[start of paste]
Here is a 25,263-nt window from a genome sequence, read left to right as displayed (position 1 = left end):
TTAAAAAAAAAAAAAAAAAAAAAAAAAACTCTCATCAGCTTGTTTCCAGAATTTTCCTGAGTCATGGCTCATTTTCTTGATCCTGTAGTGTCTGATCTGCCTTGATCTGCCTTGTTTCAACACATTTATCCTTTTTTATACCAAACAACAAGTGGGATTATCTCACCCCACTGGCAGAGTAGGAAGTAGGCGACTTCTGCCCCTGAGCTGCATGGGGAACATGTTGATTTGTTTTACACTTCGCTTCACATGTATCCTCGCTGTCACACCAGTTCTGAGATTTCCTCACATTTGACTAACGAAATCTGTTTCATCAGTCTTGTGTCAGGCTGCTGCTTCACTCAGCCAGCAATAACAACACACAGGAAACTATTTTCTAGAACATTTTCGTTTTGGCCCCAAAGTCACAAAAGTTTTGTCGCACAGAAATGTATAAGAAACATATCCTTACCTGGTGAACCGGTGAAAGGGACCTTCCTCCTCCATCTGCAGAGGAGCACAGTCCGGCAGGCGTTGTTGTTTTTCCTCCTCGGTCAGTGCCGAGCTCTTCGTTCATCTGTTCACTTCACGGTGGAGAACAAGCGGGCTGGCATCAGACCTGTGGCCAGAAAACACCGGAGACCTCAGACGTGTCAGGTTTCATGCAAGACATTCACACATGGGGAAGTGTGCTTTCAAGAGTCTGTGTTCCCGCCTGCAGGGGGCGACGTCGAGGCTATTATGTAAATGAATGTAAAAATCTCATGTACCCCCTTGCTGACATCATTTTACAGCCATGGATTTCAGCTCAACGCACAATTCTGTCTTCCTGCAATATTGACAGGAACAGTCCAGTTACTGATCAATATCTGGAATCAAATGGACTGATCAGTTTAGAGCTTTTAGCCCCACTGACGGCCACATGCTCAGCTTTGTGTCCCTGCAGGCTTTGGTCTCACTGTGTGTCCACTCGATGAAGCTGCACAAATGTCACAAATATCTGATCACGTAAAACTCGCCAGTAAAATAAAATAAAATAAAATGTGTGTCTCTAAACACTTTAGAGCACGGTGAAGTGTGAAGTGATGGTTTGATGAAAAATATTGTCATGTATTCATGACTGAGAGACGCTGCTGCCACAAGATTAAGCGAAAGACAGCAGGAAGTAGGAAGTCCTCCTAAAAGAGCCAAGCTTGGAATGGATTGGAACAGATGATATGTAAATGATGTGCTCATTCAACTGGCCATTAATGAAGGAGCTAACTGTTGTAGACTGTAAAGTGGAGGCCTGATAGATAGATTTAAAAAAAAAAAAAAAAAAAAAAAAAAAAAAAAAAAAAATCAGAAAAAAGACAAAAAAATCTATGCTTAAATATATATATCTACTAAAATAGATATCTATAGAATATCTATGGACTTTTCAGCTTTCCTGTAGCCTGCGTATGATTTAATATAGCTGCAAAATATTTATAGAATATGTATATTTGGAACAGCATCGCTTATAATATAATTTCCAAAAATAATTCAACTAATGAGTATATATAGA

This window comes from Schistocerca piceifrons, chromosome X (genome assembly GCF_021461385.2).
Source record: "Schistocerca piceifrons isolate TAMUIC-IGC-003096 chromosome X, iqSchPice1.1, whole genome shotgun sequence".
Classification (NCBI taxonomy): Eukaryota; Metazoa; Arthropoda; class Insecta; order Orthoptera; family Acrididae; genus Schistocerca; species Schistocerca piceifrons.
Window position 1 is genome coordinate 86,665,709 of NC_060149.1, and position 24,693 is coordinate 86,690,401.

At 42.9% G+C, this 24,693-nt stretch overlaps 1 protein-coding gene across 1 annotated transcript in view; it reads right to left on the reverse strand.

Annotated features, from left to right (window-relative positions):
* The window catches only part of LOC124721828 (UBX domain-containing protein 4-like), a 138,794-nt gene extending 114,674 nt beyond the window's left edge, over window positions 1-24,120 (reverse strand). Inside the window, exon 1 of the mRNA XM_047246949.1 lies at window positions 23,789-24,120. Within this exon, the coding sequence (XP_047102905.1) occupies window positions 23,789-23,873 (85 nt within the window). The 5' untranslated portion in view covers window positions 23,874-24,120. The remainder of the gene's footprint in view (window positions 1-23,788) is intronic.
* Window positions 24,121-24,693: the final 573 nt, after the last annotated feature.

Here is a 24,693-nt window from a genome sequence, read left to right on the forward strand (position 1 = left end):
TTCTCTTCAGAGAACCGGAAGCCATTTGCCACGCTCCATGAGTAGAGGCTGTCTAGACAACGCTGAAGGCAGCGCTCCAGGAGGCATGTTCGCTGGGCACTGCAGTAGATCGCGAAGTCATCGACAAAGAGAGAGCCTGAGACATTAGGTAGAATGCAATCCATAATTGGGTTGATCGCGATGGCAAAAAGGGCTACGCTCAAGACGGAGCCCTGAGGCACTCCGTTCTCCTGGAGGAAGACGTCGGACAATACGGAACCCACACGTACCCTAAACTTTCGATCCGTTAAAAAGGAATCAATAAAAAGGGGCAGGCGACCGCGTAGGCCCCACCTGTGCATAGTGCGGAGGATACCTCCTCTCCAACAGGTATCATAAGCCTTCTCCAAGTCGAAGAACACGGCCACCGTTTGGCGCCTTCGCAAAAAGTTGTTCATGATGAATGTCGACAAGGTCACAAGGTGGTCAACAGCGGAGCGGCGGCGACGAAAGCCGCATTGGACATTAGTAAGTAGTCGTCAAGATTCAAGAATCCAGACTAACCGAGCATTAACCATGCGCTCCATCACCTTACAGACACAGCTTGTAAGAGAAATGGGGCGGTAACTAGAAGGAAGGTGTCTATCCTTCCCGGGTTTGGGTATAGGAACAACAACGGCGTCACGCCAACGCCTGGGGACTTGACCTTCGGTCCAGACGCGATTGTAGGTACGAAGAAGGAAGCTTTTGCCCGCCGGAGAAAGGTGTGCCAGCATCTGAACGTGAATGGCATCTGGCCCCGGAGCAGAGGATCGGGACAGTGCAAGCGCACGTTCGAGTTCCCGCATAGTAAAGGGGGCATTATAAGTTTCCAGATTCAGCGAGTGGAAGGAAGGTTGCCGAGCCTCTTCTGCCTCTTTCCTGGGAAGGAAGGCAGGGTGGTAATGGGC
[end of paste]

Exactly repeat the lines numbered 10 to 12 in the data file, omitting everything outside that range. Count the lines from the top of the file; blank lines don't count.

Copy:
* Window positions 24,121-24,693: the final 573 nt, after the last annotated feature.

Here is a 24,693-nt window from a genome sequence, read left to right on the forward strand (position 1 = left end):
TTCTCTTCAGAGAACCGGAAGCCATTTGCCACGCTCCATGAGTAGAGGCTGTCTAGACAACGCTGAAGGCAGCGCTCCAGGAGGCATGTTCGCTGGGCACTGCAGTAGATCGCGAAGTCATCGACAAAGAGAGAGCCTGAGACATTAGGTAGAATGCAATCCATAATTGGGTTGATCGCGATGGCAAAAAGGGCTACGCTCAAGACGGAGCCCTGAGGCACTCCGTTCTCCTGGAGGAAGACGTCGGACAATACGGAACCCACACGTACCCTAAACTTTCGATCCGTTAAAAAGGAATCAATAAAAAGGGGCAGGCGACCGCGTAGGCCCCACCTGTGCATAGTGCGGAGGATACCTCCTCTCCAACAGGTATCATAAGCCTTCTCCAAGTCGAAGAACACGGCCACCGTTTGGCGCCTTCGCAAAAAGTTGTTCATGATGAATGTCGACAAGGTCACAAGGTGGTCAACAGCGGAGCGGCGGCGACGAAAGCCGCATTGGACATTAGTAAGTAGTCGTCAAGATTCAAGAATCCAGACTAACCGAGCATTAACCATGCGCTCCATCACCTTACAGACACAGCTTGTAAGAGAAATGGGGCGGTAACTAGAAGGAAGGTGTCTATCCTTCCCGGGTTTGGGTATAGGAACAACAACGGCGTCACGCCAACGCCTGGGGACTTGACCTTCGGTCCAGACGCGATTGTAGGTACGAAGAAGGAAGCTTTTGCCCGCCGGAGAAAGGTGTGCCAGCATCTGAACGTGAATGGCATCTGGCCCCGGAGCAGAGGATCGGGACAGTGCAAGCGCACGTTCGAGTTCCCGCATAGTAAAGGGGGCATTATAAGTTTCCAGATTCAGCGAGTGGAAGGAAGGTTGCCGAGCCTCTTCTGCCTCTTTCCTGGGAAGGAAGGCAGGGTGGTAATGGGC